What has been your life been like in remission and how did your diagnosis change your academic and activist work?

Over the last nine years I haven’t gone six months without having a terrifying cancer relapse scare. It’s over but it’s never over. You never have a normal headache as a cancer survivor. One can never accuse a cancer survivor of hypochondria.

Five years ago I moved here to UC Davis. Given that I was in questionable environmental circumstances before the diagnosis it definitely caused me to reflect on the questionable long term exposure over a lifetime.

It’s over but it’s never over. You never have a normal headache as a cancer survivor.

What cancer researchers are finding is what they call a multi-hit model of cancer. The prior imagination of cancer was that there was this one thing that gave it to you, like asbestos or smoking gave you lung cancer. Increasingly it appears that many of the genetic transformations and things that happen at the cellular level which impair the body’s ability to repair itself can come from something that occurs over many, many steps. In fact the oncologist told me right away that because the cancer I had was so particularly aggressive, the mutation it had would have required a series of things to have gone wrong.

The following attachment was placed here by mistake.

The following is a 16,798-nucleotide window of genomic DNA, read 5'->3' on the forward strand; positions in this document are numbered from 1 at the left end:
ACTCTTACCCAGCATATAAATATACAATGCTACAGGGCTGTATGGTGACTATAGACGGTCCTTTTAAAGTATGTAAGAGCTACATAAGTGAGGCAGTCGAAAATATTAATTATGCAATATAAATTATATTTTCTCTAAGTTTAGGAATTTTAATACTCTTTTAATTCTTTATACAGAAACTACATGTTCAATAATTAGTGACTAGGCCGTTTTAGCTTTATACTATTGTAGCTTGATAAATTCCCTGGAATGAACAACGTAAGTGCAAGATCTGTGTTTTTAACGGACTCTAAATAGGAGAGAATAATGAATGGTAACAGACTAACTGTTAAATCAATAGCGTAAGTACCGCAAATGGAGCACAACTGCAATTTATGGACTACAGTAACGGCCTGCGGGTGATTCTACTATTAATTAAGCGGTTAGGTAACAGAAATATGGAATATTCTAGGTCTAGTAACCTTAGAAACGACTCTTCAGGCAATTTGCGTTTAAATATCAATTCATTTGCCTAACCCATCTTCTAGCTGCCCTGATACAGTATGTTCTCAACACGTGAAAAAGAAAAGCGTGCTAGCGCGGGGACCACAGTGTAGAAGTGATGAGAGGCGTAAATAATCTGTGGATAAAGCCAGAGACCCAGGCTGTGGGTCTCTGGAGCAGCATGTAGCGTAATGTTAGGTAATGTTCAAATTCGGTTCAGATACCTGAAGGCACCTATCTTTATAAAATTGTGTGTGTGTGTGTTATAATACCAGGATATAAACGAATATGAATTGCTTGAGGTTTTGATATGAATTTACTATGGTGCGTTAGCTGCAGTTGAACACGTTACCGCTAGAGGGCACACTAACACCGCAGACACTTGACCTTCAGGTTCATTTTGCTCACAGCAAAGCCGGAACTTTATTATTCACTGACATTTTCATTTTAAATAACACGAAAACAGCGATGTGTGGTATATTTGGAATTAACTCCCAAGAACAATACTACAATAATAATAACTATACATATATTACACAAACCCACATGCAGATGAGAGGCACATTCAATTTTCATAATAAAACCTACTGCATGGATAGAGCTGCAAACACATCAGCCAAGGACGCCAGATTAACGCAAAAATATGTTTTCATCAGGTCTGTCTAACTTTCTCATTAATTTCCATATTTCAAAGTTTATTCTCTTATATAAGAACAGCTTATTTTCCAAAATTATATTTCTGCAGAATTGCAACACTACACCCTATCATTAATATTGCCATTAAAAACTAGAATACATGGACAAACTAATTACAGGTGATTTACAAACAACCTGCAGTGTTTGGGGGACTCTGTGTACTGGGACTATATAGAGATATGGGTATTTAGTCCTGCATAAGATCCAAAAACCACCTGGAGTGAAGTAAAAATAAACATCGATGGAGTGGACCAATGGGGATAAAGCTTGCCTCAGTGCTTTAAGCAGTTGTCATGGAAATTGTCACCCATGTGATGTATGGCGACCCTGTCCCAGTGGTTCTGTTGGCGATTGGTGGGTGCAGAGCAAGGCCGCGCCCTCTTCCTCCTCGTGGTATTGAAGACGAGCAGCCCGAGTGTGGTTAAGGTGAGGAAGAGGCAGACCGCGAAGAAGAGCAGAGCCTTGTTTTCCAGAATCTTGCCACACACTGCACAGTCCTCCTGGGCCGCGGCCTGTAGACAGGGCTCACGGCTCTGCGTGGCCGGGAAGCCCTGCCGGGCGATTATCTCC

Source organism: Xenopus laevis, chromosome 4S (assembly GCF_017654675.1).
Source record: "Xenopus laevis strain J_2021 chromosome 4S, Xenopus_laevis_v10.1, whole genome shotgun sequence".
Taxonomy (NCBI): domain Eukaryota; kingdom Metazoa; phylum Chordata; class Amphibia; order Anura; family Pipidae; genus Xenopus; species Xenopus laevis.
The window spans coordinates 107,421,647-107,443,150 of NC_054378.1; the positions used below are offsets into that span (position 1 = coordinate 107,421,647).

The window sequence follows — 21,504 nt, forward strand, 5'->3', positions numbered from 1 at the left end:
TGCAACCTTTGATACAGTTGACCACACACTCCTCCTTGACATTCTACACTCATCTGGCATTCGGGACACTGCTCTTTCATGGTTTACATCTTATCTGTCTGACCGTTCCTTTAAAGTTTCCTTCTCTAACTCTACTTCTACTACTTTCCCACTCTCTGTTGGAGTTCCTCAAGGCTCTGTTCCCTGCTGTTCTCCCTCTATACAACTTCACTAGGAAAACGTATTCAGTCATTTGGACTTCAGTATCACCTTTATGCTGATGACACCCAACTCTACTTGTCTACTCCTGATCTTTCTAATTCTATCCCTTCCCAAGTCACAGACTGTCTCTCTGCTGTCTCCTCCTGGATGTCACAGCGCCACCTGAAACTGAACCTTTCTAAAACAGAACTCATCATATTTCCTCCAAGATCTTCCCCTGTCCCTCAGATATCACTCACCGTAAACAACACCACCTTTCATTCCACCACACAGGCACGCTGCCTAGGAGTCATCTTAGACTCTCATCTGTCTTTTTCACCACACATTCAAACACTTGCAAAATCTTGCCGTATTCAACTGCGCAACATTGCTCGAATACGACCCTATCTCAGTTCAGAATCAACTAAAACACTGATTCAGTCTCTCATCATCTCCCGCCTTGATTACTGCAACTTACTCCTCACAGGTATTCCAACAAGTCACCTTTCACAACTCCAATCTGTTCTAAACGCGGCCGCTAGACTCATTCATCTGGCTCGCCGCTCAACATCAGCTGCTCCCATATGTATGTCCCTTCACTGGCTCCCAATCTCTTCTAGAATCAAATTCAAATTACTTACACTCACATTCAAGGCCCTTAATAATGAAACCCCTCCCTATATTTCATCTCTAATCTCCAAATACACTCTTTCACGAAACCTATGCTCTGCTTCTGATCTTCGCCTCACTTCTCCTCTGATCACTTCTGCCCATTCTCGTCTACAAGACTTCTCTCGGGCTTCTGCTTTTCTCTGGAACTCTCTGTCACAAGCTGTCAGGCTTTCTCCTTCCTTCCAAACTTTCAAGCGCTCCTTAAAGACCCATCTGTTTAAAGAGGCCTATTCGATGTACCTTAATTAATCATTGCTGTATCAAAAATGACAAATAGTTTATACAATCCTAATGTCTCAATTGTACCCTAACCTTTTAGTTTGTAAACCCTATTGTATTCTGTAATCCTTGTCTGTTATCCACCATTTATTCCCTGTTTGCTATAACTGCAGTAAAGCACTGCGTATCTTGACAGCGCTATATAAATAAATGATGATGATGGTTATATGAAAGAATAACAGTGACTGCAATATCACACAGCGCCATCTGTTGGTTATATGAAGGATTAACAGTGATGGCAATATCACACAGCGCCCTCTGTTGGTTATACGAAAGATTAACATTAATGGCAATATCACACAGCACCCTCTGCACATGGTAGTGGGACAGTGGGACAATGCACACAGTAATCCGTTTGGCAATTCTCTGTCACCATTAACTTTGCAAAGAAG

Is that when you made the link with Guatemala?

In my field work in Guatemala I was working with farming families. I was worried about the pesticides being used so I had been tracking them. I had a list of all the pesticides that were being used in the villages I’d lived in. I had done some initial research on that and presented a paper in Guatemala because the international organizations were really focused on biodiversity and didn’t really care about human health–there’s not a lot of information about the dangers of pesticides in Guatemala. So I was definitely aware of the connection with pesticides when I was diagnosed.

After diagnosis, with not being able to expose myself to pesticides, which, with rural fieldwork in Guatemala, there’s no way to avoid it–they stored pesticide tanks next to the bed in the hut I was staying in, for instance– it was clear I wasn’t going to be able to do that old fashioned anthropology anymore. I was thinking about how I could reinvent my work so I could be effective from my desk. Indigenous people are online and organizing in extraordinary ways, making use of digital tools. I had been thinking a lot of how I could be of use to indigenous groups facing environmental struggles without actually having to physically go. I knew that I had to learn the language of toxicology and policy, so I applied for this Mellon New Direction fellowship.